Last Monday, we looked at the fascinating linguistic makeup of Peru. This week we're traveling to the other side of the world to learn about the languages of Uzbekistan, a large country in Central Asia.
The Official Language
The sole official language of Uzbekistan is Uzbek, a member of the Turkic language family. Uzbek is the native language of approximately 85% of the country's population. While it was formerly written using a Cyrillic script, it has been written using a Latin-based alphabet since 1992, soon after Uzbekistan gained its independence from the Soviet Union.
|An illustration of a bazaar in Samarkand from the |
1893 novel Claudius Bombarnac by Jules Verne.
Uzbekistan also officially recognizes Karakalpak, another Turkic language, in the autonomous republic of Karakalpakstan. It has approximately 407,000 native speakers, who primarily reside in this northwestern region of the country.
There are six other languages in Uzbekistan that have significant numbers of speakers: Russian, Tajik, Kazakh, Turkish, Crimean Tatar, and Bukharic.
According to the Ethnologue, the Russian language can be considered the "de facto national working language" of Uzbekistan. This is undoubtedly due to the importance of Russian which lingers from the country's recent past as part of the Soviet Union. Russian is the primary language of over 4 million speakers, which is approximately 14% of the country. It is used in government, business, and industries such as science and technology.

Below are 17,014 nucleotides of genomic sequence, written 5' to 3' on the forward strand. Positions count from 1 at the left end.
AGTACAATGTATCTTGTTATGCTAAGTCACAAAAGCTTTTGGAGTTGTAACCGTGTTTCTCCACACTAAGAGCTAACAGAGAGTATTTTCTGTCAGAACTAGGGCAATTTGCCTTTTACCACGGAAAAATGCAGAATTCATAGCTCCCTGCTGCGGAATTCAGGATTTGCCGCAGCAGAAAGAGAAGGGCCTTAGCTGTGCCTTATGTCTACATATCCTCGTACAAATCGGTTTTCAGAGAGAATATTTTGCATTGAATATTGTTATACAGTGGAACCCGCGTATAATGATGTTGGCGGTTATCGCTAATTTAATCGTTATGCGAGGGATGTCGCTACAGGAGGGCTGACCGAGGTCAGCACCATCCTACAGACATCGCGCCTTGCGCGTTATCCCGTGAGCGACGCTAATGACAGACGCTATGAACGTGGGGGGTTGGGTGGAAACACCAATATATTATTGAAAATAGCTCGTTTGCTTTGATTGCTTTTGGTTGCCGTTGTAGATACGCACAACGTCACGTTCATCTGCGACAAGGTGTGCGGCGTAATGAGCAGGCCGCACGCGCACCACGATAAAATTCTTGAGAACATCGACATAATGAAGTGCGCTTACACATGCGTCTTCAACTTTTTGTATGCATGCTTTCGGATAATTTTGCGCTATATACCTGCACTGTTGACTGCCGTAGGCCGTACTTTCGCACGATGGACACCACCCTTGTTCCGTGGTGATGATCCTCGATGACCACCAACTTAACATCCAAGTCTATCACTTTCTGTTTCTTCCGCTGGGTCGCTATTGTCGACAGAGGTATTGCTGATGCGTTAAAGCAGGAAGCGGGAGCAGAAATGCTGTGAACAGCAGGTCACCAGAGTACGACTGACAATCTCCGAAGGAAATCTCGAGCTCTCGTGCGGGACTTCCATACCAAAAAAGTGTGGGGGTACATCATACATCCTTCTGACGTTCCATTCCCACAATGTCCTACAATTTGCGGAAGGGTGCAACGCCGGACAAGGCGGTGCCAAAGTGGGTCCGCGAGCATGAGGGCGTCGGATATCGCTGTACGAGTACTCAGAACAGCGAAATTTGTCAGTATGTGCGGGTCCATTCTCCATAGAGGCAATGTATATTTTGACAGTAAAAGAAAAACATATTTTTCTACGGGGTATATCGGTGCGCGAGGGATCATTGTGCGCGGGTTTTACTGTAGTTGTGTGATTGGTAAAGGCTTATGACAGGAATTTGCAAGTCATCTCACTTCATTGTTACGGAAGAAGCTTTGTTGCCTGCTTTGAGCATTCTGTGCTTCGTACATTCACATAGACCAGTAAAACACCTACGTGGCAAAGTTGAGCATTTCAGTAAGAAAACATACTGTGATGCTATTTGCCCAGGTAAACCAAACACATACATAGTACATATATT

Tajik, the official language of neighboring Tajikistan, is spoken by over 1.2 million Uzbeks, which is around 5% of the population. It is primarily used in large cities such as Bukhara and Samarkand. It is followed in number of speakers by Kazakh, Turkish, and Crimean Tatar, which are all Turkic languages.
Over 800,000 people in Uzbekistan speak Kazakh, while nearly 200,000 speak the Turkish language. Crimean Tatar, which is also spoken in Turkey, Romania, and Bulgaria, has nearly 150,000 speakers. Finally, there is Bukharic, an Indo-European language related to Persian and Tajik, which has nearly 10,000 speakers in the country. It is the language of Bukharan Jews, and contains a large number of loanwords from Hebrew.